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Fabio Luisi and the Danish National Symphony Orchestra Are a Vital Partnership

April 4, 2017

San Francisco Symphony

In the final throes of their long, winter months, denizens of Denmark might be craving California sunshine. This might hold especially true for the ebullient Fabio Luisi, who is simultaneously in his last season as principal conductor of New York’s Metropolitan Opera and his first with the Danish National Symphony Orchestra. Together, Luisi and the DNSO embarked on a tour of five California cities, culminating with two performances at San Francisco’s Davies Hall on Sunday and Monday.

Sunday’s performance began with a piece by the “father” of Danish composers, Carl Nielsen. Inspired by long hours of daylight during a trip to Greece, Nielsen’s Helios Overture portrays the rising and setting of the sun. The French horns, clear and strong, were the dawn and resounded again near the work’s end, but ultimately the strings conjured a calm, quiet sunset. Luisi seemed reluctant to let his sonic “sun” fully sink, since the last chord lingered lengthily afloat in his hands, even after it stopped.

There were problems to quibble with, such as slightly misaligned attacks or cadential chords that seemed a bit too loud vis-à-vis what had come before. The music Luisi made with this ensemble was not perfect, but neither was it sterile. On the contrary, it was refreshingly human and brimming with vitality. 

Deborah Voigt is also bracingly unafraid to expose her human fallibility. In addition to being one of the most acclaimed dramatic sopranos in the world, she has authored both a memoir and a musical show that chronicle her musical successes as well as serious health problems and other private struggles. Although achieving stardom while maintaining a sense of humility may be rare, both Luisi and Voigt seem to have accomplished it.

For this reason — and because they are both well-versed in the music of Wagner — the two seemed perfectly paired in the Wesendonck Songs. Wagner originally wrote this set of five songs for voice and piano in the late 1850s, and the conductor Felix Mottl (among others) later orchestrated it. The poems are by Mathilde Wesendonck, who was a patron and close friend/possibly mistress of the composer. The texts are trite, but Voigt’s diction impressed even the native German speaker seated next to me.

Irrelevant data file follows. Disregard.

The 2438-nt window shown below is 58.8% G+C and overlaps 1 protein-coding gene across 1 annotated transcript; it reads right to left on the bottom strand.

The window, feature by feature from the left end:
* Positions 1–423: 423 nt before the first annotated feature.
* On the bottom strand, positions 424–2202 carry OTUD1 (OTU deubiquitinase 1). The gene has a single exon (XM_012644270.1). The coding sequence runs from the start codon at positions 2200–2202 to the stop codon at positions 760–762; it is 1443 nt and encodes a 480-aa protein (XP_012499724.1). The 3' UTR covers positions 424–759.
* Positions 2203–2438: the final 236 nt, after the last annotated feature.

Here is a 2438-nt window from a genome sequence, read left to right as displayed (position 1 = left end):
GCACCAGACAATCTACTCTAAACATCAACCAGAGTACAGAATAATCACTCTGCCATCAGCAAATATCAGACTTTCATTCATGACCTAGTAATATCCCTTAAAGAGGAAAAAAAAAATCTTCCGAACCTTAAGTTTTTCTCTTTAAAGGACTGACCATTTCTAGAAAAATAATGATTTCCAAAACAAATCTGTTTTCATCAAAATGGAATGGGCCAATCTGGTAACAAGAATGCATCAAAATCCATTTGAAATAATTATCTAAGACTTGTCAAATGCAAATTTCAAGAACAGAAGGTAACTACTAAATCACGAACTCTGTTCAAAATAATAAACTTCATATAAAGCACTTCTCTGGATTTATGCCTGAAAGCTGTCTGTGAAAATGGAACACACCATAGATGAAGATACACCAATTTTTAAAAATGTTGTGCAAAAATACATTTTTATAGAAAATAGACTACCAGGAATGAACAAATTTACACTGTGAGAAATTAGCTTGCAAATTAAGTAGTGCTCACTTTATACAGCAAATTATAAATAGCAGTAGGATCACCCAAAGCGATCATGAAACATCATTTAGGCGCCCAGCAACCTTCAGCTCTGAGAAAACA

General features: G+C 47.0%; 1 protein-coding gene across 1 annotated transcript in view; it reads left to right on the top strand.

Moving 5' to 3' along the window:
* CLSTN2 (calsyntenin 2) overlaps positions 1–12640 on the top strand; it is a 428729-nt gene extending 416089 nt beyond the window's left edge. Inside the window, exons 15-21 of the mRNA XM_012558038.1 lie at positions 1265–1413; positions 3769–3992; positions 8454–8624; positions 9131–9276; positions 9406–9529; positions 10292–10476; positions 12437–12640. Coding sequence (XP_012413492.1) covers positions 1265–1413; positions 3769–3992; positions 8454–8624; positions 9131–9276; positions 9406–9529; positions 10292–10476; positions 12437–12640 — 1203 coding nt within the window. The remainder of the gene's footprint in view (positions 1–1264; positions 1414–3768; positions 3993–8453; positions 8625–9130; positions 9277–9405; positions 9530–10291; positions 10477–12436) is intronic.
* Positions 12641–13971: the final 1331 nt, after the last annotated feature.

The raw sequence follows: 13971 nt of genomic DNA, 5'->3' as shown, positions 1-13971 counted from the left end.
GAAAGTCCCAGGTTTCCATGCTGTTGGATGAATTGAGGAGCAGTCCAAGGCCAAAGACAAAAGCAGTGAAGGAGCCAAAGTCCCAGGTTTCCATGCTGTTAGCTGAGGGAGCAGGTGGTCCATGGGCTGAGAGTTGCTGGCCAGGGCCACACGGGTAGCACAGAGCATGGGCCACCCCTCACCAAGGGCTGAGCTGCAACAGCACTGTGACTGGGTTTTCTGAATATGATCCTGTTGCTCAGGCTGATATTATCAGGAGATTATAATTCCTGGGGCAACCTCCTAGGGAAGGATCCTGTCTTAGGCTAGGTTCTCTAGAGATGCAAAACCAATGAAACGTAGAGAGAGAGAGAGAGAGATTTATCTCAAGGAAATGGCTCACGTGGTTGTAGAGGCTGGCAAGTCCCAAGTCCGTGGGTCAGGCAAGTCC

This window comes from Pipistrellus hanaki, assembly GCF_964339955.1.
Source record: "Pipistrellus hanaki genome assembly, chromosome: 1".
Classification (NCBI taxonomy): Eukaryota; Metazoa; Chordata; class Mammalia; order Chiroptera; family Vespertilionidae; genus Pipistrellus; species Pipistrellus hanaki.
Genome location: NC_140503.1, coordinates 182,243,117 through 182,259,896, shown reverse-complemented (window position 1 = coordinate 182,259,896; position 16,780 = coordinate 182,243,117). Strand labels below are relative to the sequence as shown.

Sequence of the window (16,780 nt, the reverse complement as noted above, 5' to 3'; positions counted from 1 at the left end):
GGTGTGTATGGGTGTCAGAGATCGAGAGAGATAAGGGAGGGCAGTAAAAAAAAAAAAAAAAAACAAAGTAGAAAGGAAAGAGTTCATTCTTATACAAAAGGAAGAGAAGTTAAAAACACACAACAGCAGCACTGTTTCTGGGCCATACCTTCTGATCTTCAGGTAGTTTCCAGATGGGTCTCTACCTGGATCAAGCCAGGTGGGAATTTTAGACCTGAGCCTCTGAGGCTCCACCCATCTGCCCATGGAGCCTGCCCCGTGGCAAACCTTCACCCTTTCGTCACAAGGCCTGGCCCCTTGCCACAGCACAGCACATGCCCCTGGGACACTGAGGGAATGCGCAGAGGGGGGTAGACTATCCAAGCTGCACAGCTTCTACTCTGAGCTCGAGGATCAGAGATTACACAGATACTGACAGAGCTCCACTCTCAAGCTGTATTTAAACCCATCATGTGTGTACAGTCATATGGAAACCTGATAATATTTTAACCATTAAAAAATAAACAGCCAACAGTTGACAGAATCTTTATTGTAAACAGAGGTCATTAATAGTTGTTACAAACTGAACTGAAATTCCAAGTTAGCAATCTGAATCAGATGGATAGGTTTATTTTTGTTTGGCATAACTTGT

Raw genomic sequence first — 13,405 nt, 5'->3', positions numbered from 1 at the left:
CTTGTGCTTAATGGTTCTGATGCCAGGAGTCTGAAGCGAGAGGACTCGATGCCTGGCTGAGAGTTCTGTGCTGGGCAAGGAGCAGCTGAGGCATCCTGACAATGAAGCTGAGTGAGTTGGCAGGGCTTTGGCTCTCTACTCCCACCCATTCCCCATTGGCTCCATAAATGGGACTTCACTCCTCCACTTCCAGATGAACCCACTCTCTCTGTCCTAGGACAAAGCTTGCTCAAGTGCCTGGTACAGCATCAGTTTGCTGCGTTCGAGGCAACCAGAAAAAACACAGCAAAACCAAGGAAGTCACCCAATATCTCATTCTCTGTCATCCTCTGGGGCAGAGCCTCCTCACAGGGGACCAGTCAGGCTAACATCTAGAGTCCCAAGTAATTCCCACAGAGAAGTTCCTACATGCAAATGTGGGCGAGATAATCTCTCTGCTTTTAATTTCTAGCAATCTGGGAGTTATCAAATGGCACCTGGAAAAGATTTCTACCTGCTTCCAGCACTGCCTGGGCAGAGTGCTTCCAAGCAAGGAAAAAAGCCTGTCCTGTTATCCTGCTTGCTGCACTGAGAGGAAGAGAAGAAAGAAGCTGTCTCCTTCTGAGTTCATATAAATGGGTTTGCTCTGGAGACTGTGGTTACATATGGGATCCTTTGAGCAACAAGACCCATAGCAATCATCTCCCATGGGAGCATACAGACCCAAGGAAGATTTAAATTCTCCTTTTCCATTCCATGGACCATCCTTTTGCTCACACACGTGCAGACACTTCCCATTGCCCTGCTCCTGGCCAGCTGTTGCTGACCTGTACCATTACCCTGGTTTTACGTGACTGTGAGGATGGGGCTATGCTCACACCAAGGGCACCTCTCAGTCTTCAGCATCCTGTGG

There were moments from both the voice and the orchestra that sounded slightly anemic. Overall, though, Voigt’s performance was gorgeous, and the interplay between voice and woodwinds in several of the songs was memorably lovely.

After intermission, Luisi was so keen to begin Beethoven’s visionary Eroica symphony that its opening notes mingled with rustles from audience members still settling into their seats. Standout moments included the oboe solo in the funeral march. The wind players rotated positions between pieces, and no principal players are denoted in the printed roster so I am uncertain of her name, but she was impressive throughout the whole symphony.

In Luisi’s hands, the coda of the symphony’s scherzo was fresh, exciting, and unlike any rendition I have ever heard. The finale was also exhilarating and uncommon, characterized by thrilling, dynamic swirls and novel accentuations of punctuating rhythmic motifs.

This energy spilled into the encore, an arrangement of a tune by another Danish composer, Jacob Gade. Though prolific, Gade’s one-hit wonder is a tune known as Jalousie “Tango Tzigane” (Jealousy “Gypsy Tango”). The version performed on Sunday opened with a feisty and impassioned violin solo, and the group performed the whole piece with laid-back ease, suggestive of a familiar staple.

Surely, Luisi and the Danish National Symphony Orchestra will broaden their repertoire of familiar pieces as they continue to work together. And like California’s sunny weather, the outlook for their partnership seems both warm and bright.

Jessica Balik is a flutist and has a PhD in historical musicology from Stanford University.